By now most people who come in contact with a television set have seen the beer commercials featuring the likes of Burt Reynolds and Jimmy Johnson sitting around a table sipping brews and creating one "Man Law" after another to govern male behavior.
In a more sedate, and far less entertaining, setting, "Beer Law" is continually being made that has an effect on beer consumers here and abroad.
In one recent example, which I like to call "This Budvar’s For You," Anheuser-Busch’s latest deal with a foreign brewer will serve to increase its already-huge share of the American beer market.
The Czech brewer Budejovicky Budvar, which has been involved in legal hassles with Anheuser-Busch for years over rights to certain beer names in Europe, has agreed to give A-B importation rights to its Czechvar Premium Czech Lager, previously sold in 30 states by Distinguished Brands. Czechvar, which will continue to be brewed in the Czech Republic, is sold as Budvar in most countries.
A-B previously struck U.S. distribution deals with Stella Artois, Beck’s, Grolsch, Tiger, Kirin and Bass Pale Ale among other foreign brewers in an effort to shore up overall sales in a declining domestic beverage market.
Meanwhile, up in Maine, the controversial English beers known as Santa’s Butt, Bad Elf, Seriously Bad Elf and others of that ilk may now be sold to the public.
That’s a decision made just several days ago, too late for the distributor’s holiday sales, but at least it was made.
The controversy began when Maine — despite New York, Connecticut and Massachusetts having already plowed the same ground only to reverse their rulings — decided the bottle labels on the seasonal brews were too racy for the public to see.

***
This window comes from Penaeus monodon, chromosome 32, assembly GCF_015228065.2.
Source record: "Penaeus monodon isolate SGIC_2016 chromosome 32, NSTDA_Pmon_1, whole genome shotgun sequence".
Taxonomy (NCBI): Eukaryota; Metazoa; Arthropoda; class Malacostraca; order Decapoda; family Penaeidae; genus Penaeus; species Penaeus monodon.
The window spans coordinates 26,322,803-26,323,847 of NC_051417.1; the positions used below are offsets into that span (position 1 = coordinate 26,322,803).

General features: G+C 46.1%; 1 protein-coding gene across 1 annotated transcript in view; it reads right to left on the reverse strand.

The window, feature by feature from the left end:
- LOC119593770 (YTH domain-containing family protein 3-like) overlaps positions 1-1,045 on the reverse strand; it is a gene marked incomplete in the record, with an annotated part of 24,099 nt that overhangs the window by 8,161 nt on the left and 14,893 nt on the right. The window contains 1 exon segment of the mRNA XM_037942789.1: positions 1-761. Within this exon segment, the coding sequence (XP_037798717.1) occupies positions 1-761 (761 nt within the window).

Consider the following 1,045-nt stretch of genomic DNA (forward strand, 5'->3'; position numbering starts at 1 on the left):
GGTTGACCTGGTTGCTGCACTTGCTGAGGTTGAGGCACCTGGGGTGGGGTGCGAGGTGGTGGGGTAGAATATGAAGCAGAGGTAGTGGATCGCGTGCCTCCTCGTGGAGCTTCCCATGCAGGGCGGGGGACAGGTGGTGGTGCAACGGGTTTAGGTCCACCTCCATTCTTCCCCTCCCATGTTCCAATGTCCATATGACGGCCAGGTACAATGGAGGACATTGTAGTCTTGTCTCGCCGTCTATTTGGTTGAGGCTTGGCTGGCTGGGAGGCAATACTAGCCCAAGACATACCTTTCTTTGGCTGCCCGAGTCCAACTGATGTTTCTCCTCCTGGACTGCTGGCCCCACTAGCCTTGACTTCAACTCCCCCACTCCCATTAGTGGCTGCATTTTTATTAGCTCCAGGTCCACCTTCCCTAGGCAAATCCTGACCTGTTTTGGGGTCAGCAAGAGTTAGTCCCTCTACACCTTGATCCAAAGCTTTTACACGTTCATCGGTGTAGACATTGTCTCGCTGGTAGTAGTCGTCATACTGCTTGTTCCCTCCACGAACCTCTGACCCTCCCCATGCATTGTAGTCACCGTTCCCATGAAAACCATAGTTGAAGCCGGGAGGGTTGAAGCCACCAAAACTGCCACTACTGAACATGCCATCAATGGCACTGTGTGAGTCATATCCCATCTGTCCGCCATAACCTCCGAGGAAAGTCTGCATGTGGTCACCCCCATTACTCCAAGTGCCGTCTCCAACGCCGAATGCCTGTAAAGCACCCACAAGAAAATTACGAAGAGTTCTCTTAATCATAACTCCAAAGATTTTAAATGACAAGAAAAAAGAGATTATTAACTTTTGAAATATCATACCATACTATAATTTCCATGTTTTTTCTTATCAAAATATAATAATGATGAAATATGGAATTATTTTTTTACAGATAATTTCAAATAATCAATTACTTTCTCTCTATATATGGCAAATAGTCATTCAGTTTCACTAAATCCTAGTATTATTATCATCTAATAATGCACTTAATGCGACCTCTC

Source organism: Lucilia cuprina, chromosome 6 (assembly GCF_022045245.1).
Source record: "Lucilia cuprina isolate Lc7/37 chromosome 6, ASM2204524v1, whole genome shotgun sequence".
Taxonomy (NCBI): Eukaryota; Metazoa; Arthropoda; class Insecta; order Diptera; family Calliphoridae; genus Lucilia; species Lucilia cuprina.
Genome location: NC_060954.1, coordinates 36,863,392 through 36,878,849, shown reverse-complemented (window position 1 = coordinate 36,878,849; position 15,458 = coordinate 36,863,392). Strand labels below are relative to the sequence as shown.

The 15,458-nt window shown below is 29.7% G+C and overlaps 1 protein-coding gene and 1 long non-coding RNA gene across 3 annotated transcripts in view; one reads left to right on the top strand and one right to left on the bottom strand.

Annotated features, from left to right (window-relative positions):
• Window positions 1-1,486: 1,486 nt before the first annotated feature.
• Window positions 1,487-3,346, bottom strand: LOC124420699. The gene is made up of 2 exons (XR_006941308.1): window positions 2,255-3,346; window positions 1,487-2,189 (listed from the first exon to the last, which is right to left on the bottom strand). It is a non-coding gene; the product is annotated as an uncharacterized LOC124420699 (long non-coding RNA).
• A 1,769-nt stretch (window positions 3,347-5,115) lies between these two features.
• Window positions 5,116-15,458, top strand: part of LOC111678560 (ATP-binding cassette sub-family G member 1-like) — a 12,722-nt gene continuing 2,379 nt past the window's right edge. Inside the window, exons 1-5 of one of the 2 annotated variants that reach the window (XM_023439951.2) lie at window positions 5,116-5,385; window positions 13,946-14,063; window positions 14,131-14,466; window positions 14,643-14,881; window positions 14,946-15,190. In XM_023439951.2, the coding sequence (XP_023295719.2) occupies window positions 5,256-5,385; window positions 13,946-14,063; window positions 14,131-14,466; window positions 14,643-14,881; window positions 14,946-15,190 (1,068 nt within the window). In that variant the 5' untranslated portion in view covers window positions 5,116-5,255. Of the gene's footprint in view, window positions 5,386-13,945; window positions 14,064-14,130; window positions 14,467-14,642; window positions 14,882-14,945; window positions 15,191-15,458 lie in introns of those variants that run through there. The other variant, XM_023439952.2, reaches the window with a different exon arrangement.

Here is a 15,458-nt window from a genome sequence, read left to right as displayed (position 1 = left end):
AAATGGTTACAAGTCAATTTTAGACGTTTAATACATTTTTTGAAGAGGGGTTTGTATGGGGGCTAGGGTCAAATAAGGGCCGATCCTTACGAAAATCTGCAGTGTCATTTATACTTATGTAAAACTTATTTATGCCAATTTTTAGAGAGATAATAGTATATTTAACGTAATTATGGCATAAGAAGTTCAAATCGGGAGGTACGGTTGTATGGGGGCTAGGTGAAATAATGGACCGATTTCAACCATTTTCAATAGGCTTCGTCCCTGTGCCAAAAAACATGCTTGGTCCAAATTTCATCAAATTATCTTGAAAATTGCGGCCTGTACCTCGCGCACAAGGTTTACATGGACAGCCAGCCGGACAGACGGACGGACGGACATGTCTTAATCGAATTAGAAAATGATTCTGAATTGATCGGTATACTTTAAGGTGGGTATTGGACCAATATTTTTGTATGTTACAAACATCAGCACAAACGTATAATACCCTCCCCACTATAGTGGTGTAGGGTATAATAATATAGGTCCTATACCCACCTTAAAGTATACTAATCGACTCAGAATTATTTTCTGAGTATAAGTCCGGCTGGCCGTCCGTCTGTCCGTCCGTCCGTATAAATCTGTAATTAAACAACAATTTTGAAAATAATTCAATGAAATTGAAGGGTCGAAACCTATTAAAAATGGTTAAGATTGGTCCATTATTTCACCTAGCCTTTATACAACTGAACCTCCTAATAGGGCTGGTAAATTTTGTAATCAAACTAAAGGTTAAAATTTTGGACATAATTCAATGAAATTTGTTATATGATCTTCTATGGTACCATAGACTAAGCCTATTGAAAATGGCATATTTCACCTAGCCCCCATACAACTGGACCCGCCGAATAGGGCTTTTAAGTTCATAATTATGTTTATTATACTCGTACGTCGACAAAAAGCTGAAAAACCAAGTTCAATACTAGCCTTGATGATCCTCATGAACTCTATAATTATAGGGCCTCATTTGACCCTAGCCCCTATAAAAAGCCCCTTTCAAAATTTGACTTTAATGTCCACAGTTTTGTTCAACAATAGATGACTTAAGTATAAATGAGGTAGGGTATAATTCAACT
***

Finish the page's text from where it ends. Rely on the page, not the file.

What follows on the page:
The Maine Civil Liberties Union had filed a lawsuit on behalf of Shelton Brothers, the Massachusetts distributor that keeps getting hit with bans. The group accused the state Bureau of Liquor Enforcement of censorship.
Maine also denied sales applications for Les Sans Culottes, a French ale, and Rose de Gambrinus, a Belgian fruit beer.
Their transgressions: Les Sans Culottes used part of 19th century painter Eugene Delacroix’s "Liberty Leading the People," which includes a bare-breasted Lady Liberty figure.
It is good enough to be hanging in the Louvre since 1874, but Maine regulators thought it too racy for consumers to see on a bottle. The other beer has a bare-breasted woman in a painting commissioned by the brewery.
In a more straightforward decision, free beer became the law of the land on New Year’s Day. At least the land of California.
The state’s prohibition on passing out free beer samples to patrons at restaurants and bars was replaced by a new law that allows manufacturers and distributors to hand out their wares.
The move, passed by both houses of the legislature and signed into law by Gov. Arnold Schwarzenegger, was supported by major beer brewers who are laboring in an industry that has been steadily losing market share to spirits and wines, both of which may be offered as free samples to consumers in California.
The new law specifies that a beer tasting cannot exceed eight ounces per person per day and that the beer must be served in a glass, rather than a bottle or can.
Tastings also will be limited to a maximum of one hour, and must be done as part of "courses of instruction." A manufacturer, importer or wholesaler cannot offer more than six tastings per year at any given establishment. Advertising is limited to signs inside a bar or restaurant.
(c) 2007 Hearst Newspapers